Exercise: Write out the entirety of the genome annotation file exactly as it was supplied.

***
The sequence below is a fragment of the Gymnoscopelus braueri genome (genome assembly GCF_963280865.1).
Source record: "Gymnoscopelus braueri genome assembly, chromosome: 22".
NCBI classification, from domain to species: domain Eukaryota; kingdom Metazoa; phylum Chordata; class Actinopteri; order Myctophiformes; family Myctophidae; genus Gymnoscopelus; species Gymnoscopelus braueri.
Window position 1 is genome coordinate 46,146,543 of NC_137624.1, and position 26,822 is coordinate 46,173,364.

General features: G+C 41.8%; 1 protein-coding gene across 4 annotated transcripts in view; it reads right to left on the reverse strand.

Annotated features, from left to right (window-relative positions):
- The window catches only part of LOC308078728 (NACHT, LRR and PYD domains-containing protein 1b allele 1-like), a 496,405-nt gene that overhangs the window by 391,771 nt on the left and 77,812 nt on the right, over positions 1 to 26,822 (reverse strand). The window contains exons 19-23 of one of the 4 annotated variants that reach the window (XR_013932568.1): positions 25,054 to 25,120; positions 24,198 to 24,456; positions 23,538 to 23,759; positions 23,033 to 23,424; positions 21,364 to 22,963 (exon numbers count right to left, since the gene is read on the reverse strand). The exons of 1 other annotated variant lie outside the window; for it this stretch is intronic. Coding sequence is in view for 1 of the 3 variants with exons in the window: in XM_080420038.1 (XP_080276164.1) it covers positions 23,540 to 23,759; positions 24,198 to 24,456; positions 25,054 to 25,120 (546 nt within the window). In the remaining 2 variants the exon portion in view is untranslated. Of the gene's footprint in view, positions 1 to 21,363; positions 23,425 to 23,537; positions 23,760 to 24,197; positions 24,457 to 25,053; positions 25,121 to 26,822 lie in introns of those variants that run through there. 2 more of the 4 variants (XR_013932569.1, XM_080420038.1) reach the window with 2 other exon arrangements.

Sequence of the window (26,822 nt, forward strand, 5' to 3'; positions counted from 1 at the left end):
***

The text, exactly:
The sequence below is a fragment of the Gymnoscopelus braueri genome (genome assembly GCF_963280865.1).
Source record: "Gymnoscopelus braueri genome assembly, chromosome: 22".
NCBI classification, from domain to species: domain Eukaryota; kingdom Metazoa; phylum Chordata; class Actinopteri; order Myctophiformes; family Myctophidae; genus Gymnoscopelus; species Gymnoscopelus braueri.
Window position 1 is genome coordinate 46,146,543 of NC_137624.1, and position 26,822 is coordinate 46,173,364.

General features: G+C 41.8%; 1 protein-coding gene across 4 annotated transcripts in view; it reads right to left on the reverse strand.

Annotated features, from left to right (window-relative positions):
- The window catches only part of LOC308078728 (NACHT, LRR and PYD domains-containing protein 1b allele 1-like), a 496,405-nt gene that overhangs the window by 391,771 nt on the left and 77,812 nt on the right, over positions 1 to 26,822 (reverse strand). The window contains exons 19-23 of one of the 4 annotated variants that reach the window (XR_013932568.1): positions 25,054 to 25,120; positions 24,198 to 24,456; positions 23,538 to 23,759; positions 23,033 to 23,424; positions 21,364 to 22,963 (exon numbers count right to left, since the gene is read on the reverse strand). The exons of 1 other annotated variant lie outside the window; for it this stretch is intronic. Coding sequence is in view for 1 of the 3 variants with exons in the window: in XM_080420038.1 (XP_080276164.1) it covers positions 23,540 to 23,759; positions 24,198 to 24,456; positions 25,054 to 25,120 (546 nt within the window). In the remaining 2 variants the exon portion in view is untranslated. Of the gene's footprint in view, positions 1 to 21,363; positions 23,425 to 23,537; positions 23,760 to 24,197; positions 24,457 to 25,053; positions 25,121 to 26,822 lie in introns of those variants that run through there. 2 more of the 4 variants (XR_013932569.1, XM_080420038.1) reach the window with 2 other exon arrangements.

Sequence of the window (26,822 nt, forward strand, 5' to 3'; positions counted from 1 at the left end):